The interesting observation is that the numeric categories for occupational health categorization bands and GHS categories go in opposite directions! A low classification number for an OHC band indicates the compound is less hazardous, while a low number for GHS classification indicates greater hazard. Similarly, a high number for an OHC band indicates greater hazard, while a high number for a GHS categorization indicates lower hazard.

Categorization Example 1 – Vitamin D3

As an example, the occupational toxicology experts from Affygility Solutions retrieved a safety data sheet for vitamin D3 (CAS RN 67-97-0), also known as cholecalciferol, from a reputable large pharmaceutical manufacturer. The information contained in the safety data sheet is as follows:

Occupational health categorization: 5 (the highest and most hazardous) Acute toxicity (rat, oral) LD50: 43 mg/kg, which corresponds to a GHS acute toxicity category 2 (moderate toxicity)

Categorization Example 2 – Acitretin

As a second example, we retrieved another safety data sheet from a different pharmaceutical manufacturer for a product containing acitretin (CAS RN 55079-83-9). The information contained in this safety data sheet was as follows:

Occupational health categorization: 4 (highest OHC category for this company and highly potent) Acute toxicity (rat, oral) LD50: >4,000 mg/kg, which corresponds to a GHS categorization assignment of NC (not classified, meaning not exhibiting toxicity for that endpoint)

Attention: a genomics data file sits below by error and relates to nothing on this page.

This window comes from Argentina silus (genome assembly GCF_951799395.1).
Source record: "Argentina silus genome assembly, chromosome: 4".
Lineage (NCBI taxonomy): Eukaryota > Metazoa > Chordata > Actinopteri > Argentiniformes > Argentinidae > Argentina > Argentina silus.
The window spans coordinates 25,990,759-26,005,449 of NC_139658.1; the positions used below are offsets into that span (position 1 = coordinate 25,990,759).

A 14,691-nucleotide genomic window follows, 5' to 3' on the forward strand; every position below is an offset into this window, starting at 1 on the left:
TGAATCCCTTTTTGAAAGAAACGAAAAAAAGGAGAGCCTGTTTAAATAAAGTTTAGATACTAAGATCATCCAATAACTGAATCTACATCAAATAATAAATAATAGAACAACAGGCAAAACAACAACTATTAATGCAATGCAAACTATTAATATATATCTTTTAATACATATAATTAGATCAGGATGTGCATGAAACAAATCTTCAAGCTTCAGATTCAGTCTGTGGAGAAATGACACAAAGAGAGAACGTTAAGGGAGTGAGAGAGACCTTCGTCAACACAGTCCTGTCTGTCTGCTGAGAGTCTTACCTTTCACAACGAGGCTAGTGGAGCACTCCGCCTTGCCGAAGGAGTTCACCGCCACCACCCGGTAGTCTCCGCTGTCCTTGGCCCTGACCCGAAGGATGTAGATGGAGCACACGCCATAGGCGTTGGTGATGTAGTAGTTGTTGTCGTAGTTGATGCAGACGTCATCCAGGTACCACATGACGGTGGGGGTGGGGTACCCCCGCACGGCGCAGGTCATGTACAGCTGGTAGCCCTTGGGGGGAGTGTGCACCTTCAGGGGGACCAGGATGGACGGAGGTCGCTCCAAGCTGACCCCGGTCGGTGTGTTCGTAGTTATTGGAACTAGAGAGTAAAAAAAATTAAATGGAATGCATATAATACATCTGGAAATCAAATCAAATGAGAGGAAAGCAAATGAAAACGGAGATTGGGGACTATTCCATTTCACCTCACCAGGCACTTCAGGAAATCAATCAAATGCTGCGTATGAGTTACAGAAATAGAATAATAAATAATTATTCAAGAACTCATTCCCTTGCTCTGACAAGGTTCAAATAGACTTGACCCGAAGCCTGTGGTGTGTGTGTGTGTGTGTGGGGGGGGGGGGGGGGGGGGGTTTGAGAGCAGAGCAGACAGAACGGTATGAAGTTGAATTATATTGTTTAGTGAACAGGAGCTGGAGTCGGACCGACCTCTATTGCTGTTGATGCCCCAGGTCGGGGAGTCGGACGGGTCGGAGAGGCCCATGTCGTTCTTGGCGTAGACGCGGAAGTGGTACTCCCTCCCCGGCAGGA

Categorization Example 3 – Fentanyl Citrate

As a third example, we retrieved another safety data sheet from a third pharmaceutical manufacturer for a product containing fentanyl citrate (CAS RN 990-73-8). The information contained in the safety data sheet was as follows:

Occupational health categorization: 5 (highest OHC category for this company, highly potent, and with a skin designation) Acute toxicity (rat, oral) LD50: 18 mg/kg, which corresponds to the GHS acute toxicity category of Category 2.

So, as you can see from the above three examples, without a proper understanding of the differences in the two categorization systems, it would be quite easy to get the two systems confused. And, to make matters worse, there are many safety data sheets on the internet that are poorly written and contain improper classifications.


In conclusion, while it would have been great if the pharmaceutical industry and the regulatory agencies would have aligned their categorization systems to used the same paradigm, unfortunately, they did not. For this reason, understanding that the systems are different for OHC bands and GHS categorizations is extremely important when evaluating information from different sources (such as an OHC report or an SDS).

The expert toxicologists at Affygility Solutions have significant experience in preparing occupational health categorization reports and safety data sheets for clients throughout the world. It you have any questions please contact us.

Published December 2, 2019